So how near or far should a point in space be from the heliport to be classified as “close?”  About three kilometers (10,000 feet), Coutier said.

The revised standards scheduled to be released next fall will address approaches at angles of up to six degrees, the use of augmented satellite navigation systems in lateral only and lateral/vertical precision guidance to a point in space and use of these systems in the visual phase beyond the point in space.

Later, when the group develops new standards for steep approaches–those above six degrees of slope angle–it will take into account feedback collected from approaches at six degrees or below.    

Integration at Major Airports

One application of the Obstacle Clearance Panel’s point-in-space studies is how to integrate helicopters into major airport traffic without losing capacity. “Because of the difference in speed, a helicopter today needs twice the airspace an airliner is allotted,” said the panel’s Yves Coutier.

Last month, the panel tested a plan that hinges on a point in space one kilometer (3,300 feet) from the airport. It involved vertical guidance to the point in space. If the plan works, rotorcraft that seat 50 passengers could be used as feeders at major airports without interfering with conventional traffic.

What is the OCP?

The Obstacle Clearance Panel (OCP) consists of 19 experts representing 19 countries. Australia, Canada, Denmark, France, Germany, Japan, Spain, the U.S., China, Brazil, South Africa, Russia and the UK each have their own representative. In addition, one expert jointly represents Belgium, the Netherlands, Luxembourg, Switzerland, Ireland and Austria.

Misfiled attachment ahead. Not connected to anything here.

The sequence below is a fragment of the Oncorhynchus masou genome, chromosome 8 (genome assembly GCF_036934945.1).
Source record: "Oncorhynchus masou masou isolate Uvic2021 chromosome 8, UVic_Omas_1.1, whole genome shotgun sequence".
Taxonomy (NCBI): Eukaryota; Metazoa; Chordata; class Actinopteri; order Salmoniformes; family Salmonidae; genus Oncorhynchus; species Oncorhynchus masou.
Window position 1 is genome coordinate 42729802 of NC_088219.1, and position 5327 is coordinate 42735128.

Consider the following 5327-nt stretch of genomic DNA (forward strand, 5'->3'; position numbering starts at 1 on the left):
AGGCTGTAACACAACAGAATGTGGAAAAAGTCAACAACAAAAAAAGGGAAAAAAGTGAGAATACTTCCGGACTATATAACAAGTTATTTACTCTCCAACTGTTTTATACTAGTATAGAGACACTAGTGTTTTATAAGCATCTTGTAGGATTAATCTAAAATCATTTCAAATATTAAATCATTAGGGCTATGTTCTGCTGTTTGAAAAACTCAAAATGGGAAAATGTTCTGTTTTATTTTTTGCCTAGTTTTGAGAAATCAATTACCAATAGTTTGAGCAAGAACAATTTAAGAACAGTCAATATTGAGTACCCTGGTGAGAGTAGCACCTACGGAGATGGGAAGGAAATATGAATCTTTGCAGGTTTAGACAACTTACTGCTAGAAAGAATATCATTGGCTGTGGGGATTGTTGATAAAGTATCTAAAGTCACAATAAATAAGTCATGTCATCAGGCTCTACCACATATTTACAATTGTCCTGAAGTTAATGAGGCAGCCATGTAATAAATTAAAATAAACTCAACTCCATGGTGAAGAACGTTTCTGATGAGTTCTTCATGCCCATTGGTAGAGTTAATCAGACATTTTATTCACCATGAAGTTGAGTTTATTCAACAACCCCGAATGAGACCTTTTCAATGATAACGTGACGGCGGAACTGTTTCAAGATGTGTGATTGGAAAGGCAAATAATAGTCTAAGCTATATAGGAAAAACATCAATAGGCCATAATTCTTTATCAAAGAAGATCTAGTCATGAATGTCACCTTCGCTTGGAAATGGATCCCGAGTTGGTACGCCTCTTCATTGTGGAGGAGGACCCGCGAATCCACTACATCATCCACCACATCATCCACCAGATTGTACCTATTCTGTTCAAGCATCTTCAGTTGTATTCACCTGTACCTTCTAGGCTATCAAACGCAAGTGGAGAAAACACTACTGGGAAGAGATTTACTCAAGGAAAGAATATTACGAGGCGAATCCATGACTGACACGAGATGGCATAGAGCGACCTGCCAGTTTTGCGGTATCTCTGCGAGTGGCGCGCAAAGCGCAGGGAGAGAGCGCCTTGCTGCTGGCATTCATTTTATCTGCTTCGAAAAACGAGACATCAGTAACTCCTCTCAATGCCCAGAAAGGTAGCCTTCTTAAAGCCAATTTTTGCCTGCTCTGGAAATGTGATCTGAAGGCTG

The other five panelists are named by the International Coordinating Council of Aerospace Industries Associations, the International Air Transport Association, the International Federation of Air Line Pilots Associations, the International Federation of Helicopter Associations and Eurocontrol.

The OCP reports to ICAO’s Air Navigation Commission (ANC), which develops standards and recommended practices. Member states are consulted but the ANC has the final word. However, a state can publish a difference in rule implementation.

Expert panels, which make a new set of recommendations every two or three years, are permanent. To the contrary, specific working groups can be created and terminated ad hoc. The ANC uses both panels and working groups to propose new rules to member states.